By Ron Borges | Wednesday, May 12, 2010 | http://www.bostonherald.com |
CLEVELAND – While Cleveland spent two days trying to figure out how to stop Rajon Rondo [stats], Doc Rivers came up with an old-fashioned way to stop the Cavaliers last night. He let the Big Three do it.
For 48 hours, speculation in Cleveland was that the Cavs would put LeBron James on Rondo to create a difficult matchup that might limit the Celtics
So what did Rivers do in Game 5? He came up with one way to keep James off Rondo at Quicken Loans Arena. He kept his guy on the bench for a long stretch in the first half, a strategy that seemed to baffle the Cavaliers while enflaming the Big Three, who went on a personal 16-0 run in the second quarter that began the unraveling process.
Rondo eventually came off the bench and delivered a 16-point second half on 7-of-10 shooting with seven assists to top off a remarkable 120-88 rout that sent the Celts back home leading the series, 3-2. They can eliminate Cleveland tomorrow night.
While the Cavaliers fretted for two days about what to do with Rondo, the Celtics found a way to do without him in the first half by doing things the old-fashioned way during a stretch that saw them go from eight down (29-21) to eight up (37-29), a run entirely fueled by Paul Pierce [stats], Kevin Garnett and Ray Allen.
“Rondo was tired,” Rivers said. “You could see it. For whatever reason, he got tired early. After that I substituted by score. The lead was increasing. If Tony Allen didn’t get tired, Rondo would have sat a couple more minutes.”
As Rondo sat, Allen and Garnett each scored six points while Pierce (who finally went off for 21 points, 11 rebounds and seven assists after struggling the first four games, and gave a suffocating effort on James) had four plus an assist. Their effort allowed the Celtics to take a 50-44 halftime lead, but you can only hold Rondo down so long.
The Cavs can’t hold him down at all, without an assist from Rivers.
After a scoreless first half, Rondo was let loose from the bench in the third quarter and torched the Cavs like it was Game 4 all over again, scoring 12 points with four assists, an explosion for which Cleveland again had no answer.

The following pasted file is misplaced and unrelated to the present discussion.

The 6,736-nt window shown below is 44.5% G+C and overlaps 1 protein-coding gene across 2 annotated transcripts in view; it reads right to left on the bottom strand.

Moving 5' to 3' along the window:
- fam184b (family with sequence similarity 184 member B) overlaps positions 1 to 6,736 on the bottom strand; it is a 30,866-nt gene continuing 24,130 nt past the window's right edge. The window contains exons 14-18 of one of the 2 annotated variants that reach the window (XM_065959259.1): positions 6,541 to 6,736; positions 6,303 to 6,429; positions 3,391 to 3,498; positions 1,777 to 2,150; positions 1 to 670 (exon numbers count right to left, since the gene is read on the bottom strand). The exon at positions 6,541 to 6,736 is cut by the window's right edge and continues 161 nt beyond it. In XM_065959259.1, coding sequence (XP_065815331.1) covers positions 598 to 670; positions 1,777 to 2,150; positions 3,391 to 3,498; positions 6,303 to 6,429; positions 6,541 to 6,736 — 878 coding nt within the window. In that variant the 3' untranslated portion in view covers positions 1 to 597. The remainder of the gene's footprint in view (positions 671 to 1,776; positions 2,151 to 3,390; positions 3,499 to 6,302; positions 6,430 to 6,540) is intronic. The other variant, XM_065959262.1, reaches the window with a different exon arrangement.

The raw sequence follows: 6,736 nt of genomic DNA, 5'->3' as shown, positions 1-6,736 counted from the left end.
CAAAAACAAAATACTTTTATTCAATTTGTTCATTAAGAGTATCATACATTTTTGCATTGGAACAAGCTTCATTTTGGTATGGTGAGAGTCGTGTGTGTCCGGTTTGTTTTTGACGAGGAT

Not that they didn’t try to find one. They put Mo Williams on him. Bad idea. They put Anthony Parker on him. So-so idea. They put Delonte West on him. Not that it mattered. They put Daniel Gibson on him. Who?
They even put James on him a time or two, but when they did, Rondo just took him so far from the basket he was unable to rebound, thus allowing the Celtics to get a series of critical offensive boards that kept the Cavaliers on the defensive longer than they would have liked as their deficit swelled to 21, 73-52. The C’s finished with 23 second-chance points to Cleveland’s seven.
At that point, the Cavaliers seemed stunned. They were being beaten up by the Big Three and beaten down by the Little One. What do you do against such an attack?
Unravel, which is what the Cavs did as the crowd of 20,562 at first booed and finally grew stone silent. With five minutes left, there were more wine-colored seats visible than towel-waving fans. Or was that whine colored?
Before the game, Rivers predicted that in one of these games, both teams would play to their optimum and one would triumph despite the other’s best effort. This was not that game, because while the Celts defense was dominating, the Cavs played at first as if they felt entitled to something because, after all, they had the best record in the regular season. And, they were armed with the best player in the league. Later, they played like a team that couldn’t care less about the embarrassment being thrust in their faces.
James might be the best player in basketball, but witness this: He didn’t do any more with Rondo than anyone else, and he didn’t lift his team once the Celts began to squeeze the life out of it. His 15 points were topped by all of the Big Three as well as the Little One, and for the final few minutes, he sat where Rondo had been much of the first half, on the bench.
Maybe instead of publicly volunteering to play Rondo, he should have been more concerned with playing his own game, especially during a stretch when the Cavs didn’t score for nearly six minutes. Then again, even if he had, what would it have mattered?
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